- The Washington Times - Monday, August 14, 2017

House Minority Leader Nancy Pelosi said Monday that the race-based clashes in Virginia this weekend should lead to White House chief strategist Steve Bannon’s firing, blaming the former media executive for what she said was President Trump’s weak initial response.

Mr. Trump delivered a forceful denunciation of racists on Monday, but his critics continued to chide him for his Saturday response to the clashes, which left one woman dead after a car plowed into a crowd of counter-protesters. Authorities have charged a man they say was motivated by white supremacist beliefs.

In his initial response Mr. Trump said “many sides” needed to cool down — but those on both sides of the political spectrum said the president should have directly called out neo-Nazis and other white supremacists who were marching in Charlottesville to defend a statue commemorating the confederacy.

“The president’s statement on Saturday was a direct reflection of the fact that his chief strategist, Steve Bannon, is an alt-right white supremacist sympathizer and a shameless enforcer of those un-American beliefs,” Mrs. Pelosi said.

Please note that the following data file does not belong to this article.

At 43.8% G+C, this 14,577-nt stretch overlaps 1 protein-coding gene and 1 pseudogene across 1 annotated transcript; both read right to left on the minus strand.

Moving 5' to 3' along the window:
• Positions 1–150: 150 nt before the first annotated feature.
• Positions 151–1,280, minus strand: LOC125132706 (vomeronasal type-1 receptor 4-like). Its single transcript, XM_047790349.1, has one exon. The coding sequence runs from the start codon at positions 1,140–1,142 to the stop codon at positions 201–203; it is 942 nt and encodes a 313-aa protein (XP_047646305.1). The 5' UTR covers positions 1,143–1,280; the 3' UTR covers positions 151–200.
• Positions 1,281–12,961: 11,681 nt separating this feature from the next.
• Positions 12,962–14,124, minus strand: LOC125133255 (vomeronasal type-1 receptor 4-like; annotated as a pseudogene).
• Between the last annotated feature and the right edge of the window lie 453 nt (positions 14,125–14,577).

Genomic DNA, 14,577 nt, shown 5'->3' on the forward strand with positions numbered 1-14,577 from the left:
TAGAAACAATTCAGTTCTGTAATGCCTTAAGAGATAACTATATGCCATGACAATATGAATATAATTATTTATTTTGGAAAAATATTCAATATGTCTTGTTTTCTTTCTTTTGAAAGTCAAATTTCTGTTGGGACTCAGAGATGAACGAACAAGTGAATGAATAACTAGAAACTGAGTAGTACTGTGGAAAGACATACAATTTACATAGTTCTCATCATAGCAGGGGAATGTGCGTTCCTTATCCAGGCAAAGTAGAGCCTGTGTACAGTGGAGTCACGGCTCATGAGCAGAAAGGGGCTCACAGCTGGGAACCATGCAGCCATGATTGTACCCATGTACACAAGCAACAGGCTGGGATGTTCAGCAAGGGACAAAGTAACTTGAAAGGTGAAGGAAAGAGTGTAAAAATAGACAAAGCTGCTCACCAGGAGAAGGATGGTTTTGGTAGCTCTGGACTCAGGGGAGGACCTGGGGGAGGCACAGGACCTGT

In a statement after Mr. Trump on Monday did blast racists, Mrs. Pelosi said it was “long overdue — and said the president needed to do more than criticize.

“If the President is sincere about rejecting white supremacists, he should remove all doubt by firing Steve Bannon and the other alt-right white supremacist sympathizers in the White House,” she said.

“It shouldn’t take the President of the United States two days to summon the basic decency to condemn murder and violence by Nazis and white supremacists.”

Sen. John McCain, meanwhile, also blamed white supremacists for another West Wing intrigue, saying the “alt-right” is behind a push to oust National Security Adviser H.R. McMaster, a lieutenant general in the Army.

News reports have speculated on a fierce internal battle between Mr. Bannon and Gen. McMaster.

Mr. McCain called pressure to oust the national security adviser “disgraceful,” and said Mr. Trump should put an end to it.

“I hope the president will once again stand up for his national security adviser and denounce these repugnant attacks, which arise from the same purveyors of hatred and ignorance who precipitated the recent violence in Charlottesville,” Mr. McCain said.

Mr. Trump last week called Gen. McMaster “my friend” and said he respected him.

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